Efforts are underway to lift mezcal up from its reputation as a poor man’s drink to one that can compete on the market with its better-known cousin, tequila. To reach that goal, ecologists are working with mezcal farmers and producers to make a product that is valued for its unique and diversified taste, and that is environmentally friendly, as well. Jana Schroeder reports.
CURWOOD: Perhaps the best known liquor from Mexico is tequila. But tequila has a cousin called mezcal that’s also made from the agave plant, and it’s gaining in popularity. Mezcal used to be known as a poor man’s drink, with a worm at the bottom of the bottle, and mostly enjoyed by locals. For years it was outlawed, and that made for unpredictable quality and little availability for the lucrative export market. But now, high-quality, premium mezcal is edging its way into international trade with a marketing twist: small producers are branding their mezcal as an environmentally-friendly product, locally grown and produced. Jana Schroeder has our report from the Mexican state of Guerrero.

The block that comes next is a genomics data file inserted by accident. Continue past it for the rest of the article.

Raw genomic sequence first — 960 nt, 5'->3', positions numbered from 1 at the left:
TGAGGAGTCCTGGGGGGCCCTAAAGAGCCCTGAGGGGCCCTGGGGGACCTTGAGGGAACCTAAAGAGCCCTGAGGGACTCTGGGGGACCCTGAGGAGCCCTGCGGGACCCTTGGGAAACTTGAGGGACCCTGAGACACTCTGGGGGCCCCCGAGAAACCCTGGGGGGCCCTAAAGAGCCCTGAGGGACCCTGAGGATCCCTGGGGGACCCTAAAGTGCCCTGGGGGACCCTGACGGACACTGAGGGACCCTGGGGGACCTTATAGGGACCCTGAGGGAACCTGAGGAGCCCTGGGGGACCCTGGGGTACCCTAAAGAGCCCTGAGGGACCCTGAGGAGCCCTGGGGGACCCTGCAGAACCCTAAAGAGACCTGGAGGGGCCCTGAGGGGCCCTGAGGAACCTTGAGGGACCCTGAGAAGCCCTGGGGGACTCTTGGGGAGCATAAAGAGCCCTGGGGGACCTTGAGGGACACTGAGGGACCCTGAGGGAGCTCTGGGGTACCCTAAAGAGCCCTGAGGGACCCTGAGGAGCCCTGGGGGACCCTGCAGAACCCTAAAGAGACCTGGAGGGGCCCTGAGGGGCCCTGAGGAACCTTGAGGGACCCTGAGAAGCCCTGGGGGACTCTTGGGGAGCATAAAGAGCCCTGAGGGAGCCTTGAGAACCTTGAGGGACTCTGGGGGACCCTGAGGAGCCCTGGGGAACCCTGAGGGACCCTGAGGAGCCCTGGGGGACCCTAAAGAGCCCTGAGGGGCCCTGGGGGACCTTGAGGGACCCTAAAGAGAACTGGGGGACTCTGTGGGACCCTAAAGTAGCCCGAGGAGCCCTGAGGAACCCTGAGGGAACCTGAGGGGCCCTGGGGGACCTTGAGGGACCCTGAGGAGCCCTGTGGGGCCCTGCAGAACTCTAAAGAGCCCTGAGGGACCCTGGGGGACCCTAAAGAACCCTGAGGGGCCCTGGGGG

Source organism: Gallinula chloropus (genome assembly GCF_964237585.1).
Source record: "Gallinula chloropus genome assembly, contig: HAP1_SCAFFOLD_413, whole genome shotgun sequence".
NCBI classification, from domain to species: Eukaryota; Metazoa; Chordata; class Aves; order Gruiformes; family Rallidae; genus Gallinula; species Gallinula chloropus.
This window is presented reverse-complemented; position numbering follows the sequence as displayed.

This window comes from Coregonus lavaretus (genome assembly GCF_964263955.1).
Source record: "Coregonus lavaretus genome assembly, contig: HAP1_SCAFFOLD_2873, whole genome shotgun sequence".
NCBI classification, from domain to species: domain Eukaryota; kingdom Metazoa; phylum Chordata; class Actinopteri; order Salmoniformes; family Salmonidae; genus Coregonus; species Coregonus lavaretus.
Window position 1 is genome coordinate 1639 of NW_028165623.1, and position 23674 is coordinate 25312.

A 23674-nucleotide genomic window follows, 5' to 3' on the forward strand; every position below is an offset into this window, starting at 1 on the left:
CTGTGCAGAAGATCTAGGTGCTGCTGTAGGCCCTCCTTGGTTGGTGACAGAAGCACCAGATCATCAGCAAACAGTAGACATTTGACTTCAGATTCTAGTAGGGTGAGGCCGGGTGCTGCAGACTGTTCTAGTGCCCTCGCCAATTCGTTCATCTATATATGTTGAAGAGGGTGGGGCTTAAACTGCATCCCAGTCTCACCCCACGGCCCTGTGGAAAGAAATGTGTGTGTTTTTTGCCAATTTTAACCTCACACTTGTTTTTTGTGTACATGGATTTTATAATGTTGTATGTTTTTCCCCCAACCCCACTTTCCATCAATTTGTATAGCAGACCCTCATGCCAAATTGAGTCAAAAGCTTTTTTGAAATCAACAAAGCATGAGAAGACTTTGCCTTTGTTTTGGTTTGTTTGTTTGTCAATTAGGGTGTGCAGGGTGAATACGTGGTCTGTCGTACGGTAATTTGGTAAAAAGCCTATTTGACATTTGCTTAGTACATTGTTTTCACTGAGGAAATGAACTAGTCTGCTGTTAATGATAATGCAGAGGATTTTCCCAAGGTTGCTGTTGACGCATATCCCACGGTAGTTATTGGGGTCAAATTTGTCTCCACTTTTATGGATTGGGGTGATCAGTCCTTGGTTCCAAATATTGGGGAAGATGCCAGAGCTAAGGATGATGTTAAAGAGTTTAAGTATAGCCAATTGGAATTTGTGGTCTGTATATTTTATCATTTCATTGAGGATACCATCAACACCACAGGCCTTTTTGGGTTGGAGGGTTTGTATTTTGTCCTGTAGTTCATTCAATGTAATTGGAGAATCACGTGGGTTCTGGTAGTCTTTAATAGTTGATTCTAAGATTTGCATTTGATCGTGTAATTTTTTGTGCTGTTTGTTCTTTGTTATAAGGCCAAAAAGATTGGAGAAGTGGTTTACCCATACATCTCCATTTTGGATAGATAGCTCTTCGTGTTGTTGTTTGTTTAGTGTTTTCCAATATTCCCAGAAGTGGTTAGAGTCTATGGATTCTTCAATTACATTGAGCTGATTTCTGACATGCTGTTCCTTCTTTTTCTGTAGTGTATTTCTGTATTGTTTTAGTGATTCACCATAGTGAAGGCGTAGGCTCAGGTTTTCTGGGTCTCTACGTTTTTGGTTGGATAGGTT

[ROOSTER CROWING; BACKGROUND NOISE]
(Photo courtesy of GEA, AC)
[MAN SPEAKING SPANISH]
SCHROEDER: Moises Calzada is one of the local mezcal masters. He learned how to make it as a boy, watching his father. Researchers date the tradition at least as far back as the 1600s. Today, Mr. Calzada is carefully selecting maguey plants —that grow wild here— for this year’s batch of mezcal.
A farmer chops off the outer leaves of the maguey plant. The heart of the plant is used to make mezcal. (Photo courtesy of GEA, AC)
[CALZEDA SPEAKING SPANISH]
SCHROEDER: Mr. Calzada leads me to a fire pit for roasting the maguey hearts. He explains that firewood is placed at the bottom of a deep hole in the ground.
[ROCKS BEING THROWN]
A fire pit used for roasting maguey hearts. (Photo courtesy of GEA, AC)